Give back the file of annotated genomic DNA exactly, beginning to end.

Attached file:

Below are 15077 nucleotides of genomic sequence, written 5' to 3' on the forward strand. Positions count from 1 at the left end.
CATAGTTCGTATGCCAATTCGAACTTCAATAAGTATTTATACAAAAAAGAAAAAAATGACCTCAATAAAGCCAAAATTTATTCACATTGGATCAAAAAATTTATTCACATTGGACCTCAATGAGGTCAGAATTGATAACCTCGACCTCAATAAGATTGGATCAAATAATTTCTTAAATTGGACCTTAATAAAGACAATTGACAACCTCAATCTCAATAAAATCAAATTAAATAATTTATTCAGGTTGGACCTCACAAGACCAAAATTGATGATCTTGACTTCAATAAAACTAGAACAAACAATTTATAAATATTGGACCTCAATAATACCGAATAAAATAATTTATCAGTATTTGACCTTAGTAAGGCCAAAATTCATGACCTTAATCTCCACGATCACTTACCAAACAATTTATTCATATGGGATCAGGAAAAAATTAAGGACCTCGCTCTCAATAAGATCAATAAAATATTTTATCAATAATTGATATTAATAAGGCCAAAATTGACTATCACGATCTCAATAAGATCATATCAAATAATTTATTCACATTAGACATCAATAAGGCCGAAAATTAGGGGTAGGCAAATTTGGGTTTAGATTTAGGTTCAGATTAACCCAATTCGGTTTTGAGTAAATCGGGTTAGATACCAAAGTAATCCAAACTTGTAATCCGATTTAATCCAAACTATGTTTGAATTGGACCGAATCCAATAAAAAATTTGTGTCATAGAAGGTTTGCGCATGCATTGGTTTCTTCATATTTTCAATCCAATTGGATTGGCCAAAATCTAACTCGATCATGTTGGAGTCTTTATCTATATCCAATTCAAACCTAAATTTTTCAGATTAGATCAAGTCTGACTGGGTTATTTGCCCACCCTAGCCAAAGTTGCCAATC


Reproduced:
Below are 15077 nucleotides of genomic sequence, written 5' to 3' on the forward strand. Positions count from 1 at the left end.
CATAGTTCGTATGCCAATTCGAACTTCAATAAGTATTTATACAAAAAAGAAAAAAATGACCTCAATAAAGCCAAAATTTATTCACATTGGATCAAAAAATTTATTCACATTGGACCTCAATGAGGTCAGAATTGATAACCTCGACCTCAATAAGATTGGATCAAATAATTTCTTAAATTGGACCTTAATAAAGACAATTGACAACCTCAATCTCAATAAAATCAAATTAAATAATTTATTCAGGTTGGACCTCACAAGACCAAAATTGATGATCTTGACTTCAATAAAACTAGAACAAACAATTTATAAATATTGGACCTCAATAATACCGAATAAAATAATTTATCAGTATTTGACCTTAGTAAGGCCAAAATTCATGACCTTAATCTCCACGATCACTTACCAAACAATTTATTCATATGGGATCAGGAAAAAATTAAGGACCTCGCTCTCAATAAGATCAATAAAATATTTTATCAATAATTGATATTAATAAGGCCAAAATTGACTATCACGATCTCAATAAGATCATATCAAATAATTTATTCACATTAGACATCAATAAGGCCGAAAATTAGGGGTAGGCAAATTTGGGTTTAGATTTAGGTTCAGATTAACCCAATTCGGTTTTGAGTAAATCGGGTTAGATACCAAAGTAATCCAAACTTGTAATCCGATTTAATCCAAACTATGTTTGAATTGGACCGAATCCAATAAAAAATTTGTGTCATAGAAGGTTTGCGCATGCATTGGTTTCTTCATATTTTCAATCCAATTGGATTGGCCAAAATCTAACTCGATCATGTTGGAGTCTTTATCTATATCCAATTCAAACCTAAATTTTTCAGATTAGATCAAGTCTGACTGGGTTATTTGCCCACCCTAGCCAAAGTTGCCAATC